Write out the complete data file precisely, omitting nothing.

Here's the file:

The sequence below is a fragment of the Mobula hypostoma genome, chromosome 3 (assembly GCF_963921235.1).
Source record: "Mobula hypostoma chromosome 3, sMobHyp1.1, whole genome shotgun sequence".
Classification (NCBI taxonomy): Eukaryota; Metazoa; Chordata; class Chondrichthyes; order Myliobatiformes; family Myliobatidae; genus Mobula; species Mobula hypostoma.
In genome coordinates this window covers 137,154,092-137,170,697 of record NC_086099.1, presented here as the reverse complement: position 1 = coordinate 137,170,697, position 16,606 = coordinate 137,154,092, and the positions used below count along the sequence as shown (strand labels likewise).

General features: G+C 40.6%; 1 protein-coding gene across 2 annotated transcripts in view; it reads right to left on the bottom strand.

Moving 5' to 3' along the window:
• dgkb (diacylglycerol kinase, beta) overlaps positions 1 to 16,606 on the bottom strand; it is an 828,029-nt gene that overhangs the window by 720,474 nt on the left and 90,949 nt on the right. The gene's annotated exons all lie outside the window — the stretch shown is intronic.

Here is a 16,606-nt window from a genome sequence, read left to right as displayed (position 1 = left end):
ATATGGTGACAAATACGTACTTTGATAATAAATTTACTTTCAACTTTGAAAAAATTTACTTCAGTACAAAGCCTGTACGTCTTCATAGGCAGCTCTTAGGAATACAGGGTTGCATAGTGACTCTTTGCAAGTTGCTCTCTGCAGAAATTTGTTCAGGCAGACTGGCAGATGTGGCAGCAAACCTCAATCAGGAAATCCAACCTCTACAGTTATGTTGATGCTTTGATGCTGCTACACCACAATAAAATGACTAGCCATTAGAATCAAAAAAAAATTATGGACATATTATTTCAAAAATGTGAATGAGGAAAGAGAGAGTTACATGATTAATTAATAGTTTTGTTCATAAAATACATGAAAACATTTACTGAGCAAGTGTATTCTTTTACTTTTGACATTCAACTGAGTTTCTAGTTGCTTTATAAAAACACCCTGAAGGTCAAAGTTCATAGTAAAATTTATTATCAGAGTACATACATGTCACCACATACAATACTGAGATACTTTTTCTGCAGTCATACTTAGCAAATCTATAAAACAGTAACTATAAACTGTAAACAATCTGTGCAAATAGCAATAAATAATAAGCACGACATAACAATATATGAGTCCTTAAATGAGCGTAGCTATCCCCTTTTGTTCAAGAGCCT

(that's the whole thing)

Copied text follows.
The sequence below is a fragment of the Mobula hypostoma genome, chromosome 3 (assembly GCF_963921235.1).
Source record: "Mobula hypostoma chromosome 3, sMobHyp1.1, whole genome shotgun sequence".
Classification (NCBI taxonomy): Eukaryota; Metazoa; Chordata; class Chondrichthyes; order Myliobatiformes; family Myliobatidae; genus Mobula; species Mobula hypostoma.
In genome coordinates this window covers 137,154,092-137,170,697 of record NC_086099.1, presented here as the reverse complement: position 1 = coordinate 137,170,697, position 16,606 = coordinate 137,154,092, and the positions used below count along the sequence as shown (strand labels likewise).

General features: G+C 40.6%; 1 protein-coding gene across 2 annotated transcripts in view; it reads right to left on the bottom strand.

Moving 5' to 3' along the window:
• dgkb (diacylglycerol kinase, beta) overlaps positions 1 to 16,606 on the bottom strand; it is an 828,029-nt gene that overhangs the window by 720,474 nt on the left and 90,949 nt on the right. The gene's annotated exons all lie outside the window — the stretch shown is intronic.

Here is a 16,606-nt window from a genome sequence, read left to right as displayed (position 1 = left end):
ATATGGTGACAAATACGTACTTTGATAATAAATTTACTTTCAACTTTGAAAAAATTTACTTCAGTACAAAGCCTGTACGTCTTCATAGGCAGCTCTTAGGAATACAGGGTTGCATAGTGACTCTTTGCAAGTTGCTCTCTGCAGAAATTTGTTCAGGCAGACTGGCAGATGTGGCAGCAAACCTCAATCAGGAAATCCAACCTCTACAGTTATGTTGATGCTTTGATGCTGCTACACCACAATAAAATGACTAGCCATTAGAATCAAAAAAAAATTATGGACATATTATTTCAAAAATGTGAATGAGGAAAGAGAGAGTTACATGATTAATTAATAGTTTTGTTCATAAAATACATGAAAACATTTACTGAGCAAGTGTATTCTTTTACTTTTGACATTCAACTGAGTTTCTAGTTGCTTTATAAAAACACCCTGAAGGTCAAAGTTCATAGTAAAATTTATTATCAGAGTACATACATGTCACCACATACAATACTGAGATACTTTTTCTGCAGTCATACTTAGCAAATCTATAAAACAGTAACTATAAACTGTAAACAATCTGTGCAAATAGCAATAAATAATAAGCACGACATAACAATATATGAGTCCTTAAATGAGCGTAGCTATCCCCTTTTGTTCAAGAGCCT